What I have been trying to point out all along, even in previous posts is this. Technology, any technology or device or tool, if used for mere information transfer is absolutely nothing more special than a pen and paper – for what it’s worth. Information transfer is what we have been used to, what we have been taught. But today it is different. Today’s world is different, today’s economy is different, today’s society is different – their needs, our needs are different. We’re no longer secluded objects living on separate lands. So a student cannot just live on information transfer. People are showing they have very little engagement with schools and especially with the content taught at schools. I ask: why would that be? Sugata Mitra describes how in the traditional teaching setting a teacher spends his time trying to give content to the student, and the student spends his entire lifetime trying to forget it! It’s true. I have experienced this myself when I taught using the traditional information transfer, ‘sage on the stage’, kind of approach. And even if my powerpoint had an amazing design, and even if I had so many videos showing throughout the lecture, and even if I almost did acrobatics to engage my students, in the end, after the lecture, they could hardly remember one single thing which I talked about. None of them were talking, none of them were on Facebook or Twitter, none of them slept – yet none of them got any souvenirs back from my lecture.

This particular instance had started to make me realize that technology without the right approach and methodology is really quite glitzy and shiny, but it’s as shallow as cheap costume jewellery. There is no depth there. What Sugata Mitra was talking about, and what always impresses me when I watch this talk, is that the kids, during his many experiments, and wherever in the world they were (be it in the slum areas of a tiny village in India, or in the UK) managed to reach a depth in their level of understanding that could not even start to compare with what any teacher can ‘pour’ into them. And this is not to say that teachers are useless. We, as teachers, have to stop feeling scared of letting go. Both of the speakers focus on an approach that sees a major involvement of students, to solve problems that might be more complex than we think people of that age can handle. And yet, using the technology as a “conduit for connections” – (taken from the interview with George Siemens) they both manage to create learning experiences that are not only fascinating and engaging for the learners, but that manage to run deep in the learner’s minds.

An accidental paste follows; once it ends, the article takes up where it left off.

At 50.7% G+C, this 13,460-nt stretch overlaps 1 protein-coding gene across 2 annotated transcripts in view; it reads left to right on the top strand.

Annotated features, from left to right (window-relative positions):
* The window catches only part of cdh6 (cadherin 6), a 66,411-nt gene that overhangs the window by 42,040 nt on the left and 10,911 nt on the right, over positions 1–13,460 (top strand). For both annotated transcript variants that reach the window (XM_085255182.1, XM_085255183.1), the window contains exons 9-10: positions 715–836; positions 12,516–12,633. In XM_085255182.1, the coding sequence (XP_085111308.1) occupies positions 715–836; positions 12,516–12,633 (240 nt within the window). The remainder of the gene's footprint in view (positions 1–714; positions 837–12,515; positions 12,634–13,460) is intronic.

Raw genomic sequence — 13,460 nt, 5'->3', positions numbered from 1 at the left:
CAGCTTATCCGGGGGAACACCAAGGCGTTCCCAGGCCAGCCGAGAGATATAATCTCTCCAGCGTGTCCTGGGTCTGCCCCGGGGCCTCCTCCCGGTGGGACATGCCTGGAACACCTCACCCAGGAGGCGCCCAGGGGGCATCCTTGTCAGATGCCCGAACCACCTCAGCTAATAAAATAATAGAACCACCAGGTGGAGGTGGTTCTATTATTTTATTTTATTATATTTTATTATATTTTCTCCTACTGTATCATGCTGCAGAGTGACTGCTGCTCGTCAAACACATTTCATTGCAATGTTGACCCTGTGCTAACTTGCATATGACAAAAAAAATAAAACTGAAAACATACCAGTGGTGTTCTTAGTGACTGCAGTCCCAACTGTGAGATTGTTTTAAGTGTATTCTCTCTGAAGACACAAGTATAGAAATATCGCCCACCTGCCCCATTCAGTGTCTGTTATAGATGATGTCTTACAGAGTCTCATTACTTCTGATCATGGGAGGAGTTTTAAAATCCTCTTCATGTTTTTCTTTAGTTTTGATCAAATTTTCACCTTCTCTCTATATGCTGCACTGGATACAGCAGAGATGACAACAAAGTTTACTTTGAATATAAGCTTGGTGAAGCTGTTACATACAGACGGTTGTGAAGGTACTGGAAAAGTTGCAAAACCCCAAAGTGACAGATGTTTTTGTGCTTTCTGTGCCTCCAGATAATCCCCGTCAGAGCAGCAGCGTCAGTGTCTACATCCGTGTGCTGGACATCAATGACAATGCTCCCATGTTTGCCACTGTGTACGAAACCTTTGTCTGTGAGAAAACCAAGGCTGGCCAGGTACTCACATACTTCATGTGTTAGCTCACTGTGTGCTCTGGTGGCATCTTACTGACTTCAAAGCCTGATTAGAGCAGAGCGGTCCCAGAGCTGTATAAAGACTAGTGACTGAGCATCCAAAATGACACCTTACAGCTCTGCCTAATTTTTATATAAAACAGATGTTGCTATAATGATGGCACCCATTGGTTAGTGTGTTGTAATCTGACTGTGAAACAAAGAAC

I think that in essence technology is not just about the tools or the devices. I think it’s about the pedagogy, the art and science of teaching – and this centers around the teacher. I think that the technology is all about the use and application and how the teacher/mentor manages to apply this as  the “catalyst that fosters connections” (another quote by George Siemens) and as Steve Jobs says, something that “helps us connect the dots”.  Whether or not, technology has to be used everytime, everywhere is a debatable issue. I think that as with everything, there isn’t a clearcut black/white line… there are different shades that most often depend heavily on the context in which the learning experience is set.

Advertisements

2 thoughts on “Time is short…connect the dots…(part of a speech given by Steve Jobs) #ocTEL

  1. Nicely put! A good friend once put it to me this way: technology is at its best when it is invisible. I often think of seasoned athletes and master musicians–the tools and instruments are, for them, just extensions of their own bodies. So, too, it needs to be with educational technologies. It’s clearly not the case, though, when so much of the discussion that’s taking place in the media and in the staff-rooms is about the tech, and not the teaching and learning they are supposed to be enabling.

Leave a Reply

Fill in your details below or click an icon to log in:

WordPress.com Logo

You are commenting using your WordPress.com account. Log Out / Change )

Twitter picture

You are commenting using your Twitter account. Log Out / Change )

Facebook photo

You are commenting using your Facebook account. Log Out / Change )

Google+ photo

You are commenting using your Google+ account. Log Out / Change )

Connecting to %s